#4258

Indulge myself with a small luxury : a minitrip to Kusatsu

Have you ever had that feeling that your mind is stuck with your work and you need to get away from the office for a while? Staying home is not an option because then, you will not stay focus on your backlog work.

In such a case, I go to Kusatsu hot spring. It is three hours away from home in Tokyo, and provides everything I need to feel like the Queen of Sabbah: time and a treat in the voluptuous luxury - albeit luxurious in a zen way - of hot springs. Why not going closer? Because closer, you are still in the city. What makes Kusatsu onsen special is precisely the fact that it a place designed to enjoy time, doing nothing, basically. It extracts you away from the urban vicissitudes and brings you in a quiet space, out of the loop of time.

Kusatsu hot spring is a village. It looks like a sky resort fumed up with sulfuric hot water pouring out of the mountain. The air is fresh and crisp, and also a little bit smelly. Some old buildings are still a sore to the eyes but most of them are lovely inns and café and small shops that are welcoming and warm.

My Kusatsu journey started with a lunch with home made soba. I found the small restaurant on the second floor of a traditional house. While I was watching the menu, a neighbor told me this was a good choice so I trusted him and in I went. He was very right. This soba was made from this year’s fresh buckwheat. It was hand made, hand cut, and made with love by a young lady with her husband. What surprised me the most was to melt miso in the sauce. It’s a very special miso paste that I have never seen before: it is mixed with nuts. It is very sweet and soft. The harmony between the soba and the miso is something not to miss and it seems to be a speciality here.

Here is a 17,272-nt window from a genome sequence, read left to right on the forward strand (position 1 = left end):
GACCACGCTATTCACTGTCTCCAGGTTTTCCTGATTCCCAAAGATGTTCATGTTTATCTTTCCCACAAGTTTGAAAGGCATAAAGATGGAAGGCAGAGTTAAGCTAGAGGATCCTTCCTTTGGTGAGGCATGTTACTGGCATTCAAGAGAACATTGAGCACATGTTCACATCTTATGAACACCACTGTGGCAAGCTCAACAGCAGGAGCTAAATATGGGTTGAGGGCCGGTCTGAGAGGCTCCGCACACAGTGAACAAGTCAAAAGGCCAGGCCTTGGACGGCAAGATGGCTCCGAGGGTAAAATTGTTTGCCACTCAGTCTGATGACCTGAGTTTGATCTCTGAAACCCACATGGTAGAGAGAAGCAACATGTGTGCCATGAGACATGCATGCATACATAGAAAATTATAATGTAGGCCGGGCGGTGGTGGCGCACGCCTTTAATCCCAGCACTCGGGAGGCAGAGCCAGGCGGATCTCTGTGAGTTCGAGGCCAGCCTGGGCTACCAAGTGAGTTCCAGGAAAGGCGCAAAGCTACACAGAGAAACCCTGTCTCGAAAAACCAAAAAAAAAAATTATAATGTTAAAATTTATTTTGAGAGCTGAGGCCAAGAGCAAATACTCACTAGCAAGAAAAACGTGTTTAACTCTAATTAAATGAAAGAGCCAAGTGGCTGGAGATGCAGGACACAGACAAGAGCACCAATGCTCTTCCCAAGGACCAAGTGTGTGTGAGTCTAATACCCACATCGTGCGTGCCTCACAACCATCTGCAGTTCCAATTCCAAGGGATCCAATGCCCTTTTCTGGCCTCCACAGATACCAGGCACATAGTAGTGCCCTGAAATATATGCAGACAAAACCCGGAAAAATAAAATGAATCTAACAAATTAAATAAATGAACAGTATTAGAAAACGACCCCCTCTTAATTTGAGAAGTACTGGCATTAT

Then I visited the Kataoka Tsurutaro Museum. Kataoka is an autodidact and very artist more famous as a television actor. Kataoka has re-invented Japanese printing tradition: he uses the tradition to create something very modern, sometimes humorous. He draw a radish and writes a small poem on stock option, playing on the homophonic characteristics of the Japanese word for radish and stock options: both « kabu ». Kataoka does not know it but in French, radish means « peanuts », the opposite of the poem’s expectations. So there you go with another insider’s joke.

After a soba, a walk in the mountain and 2 hot springs, I thought I deserved some coffee. So I visited a coffee shop, and trust me, the scones were a perfect match with the coffee. The genuine welcoming smile from the lady, a little bit of cream, a little bit of apple jelly was all I needed to end my day happily…
Sometimes, enjoying time, doing nothing special, wandering small streets, small museums, and relaxing in the hot springs is the ultimate luxury, all you need to reload yourself. Kusatsu is such a place. Oh, and yes, I got that job done.

by Claire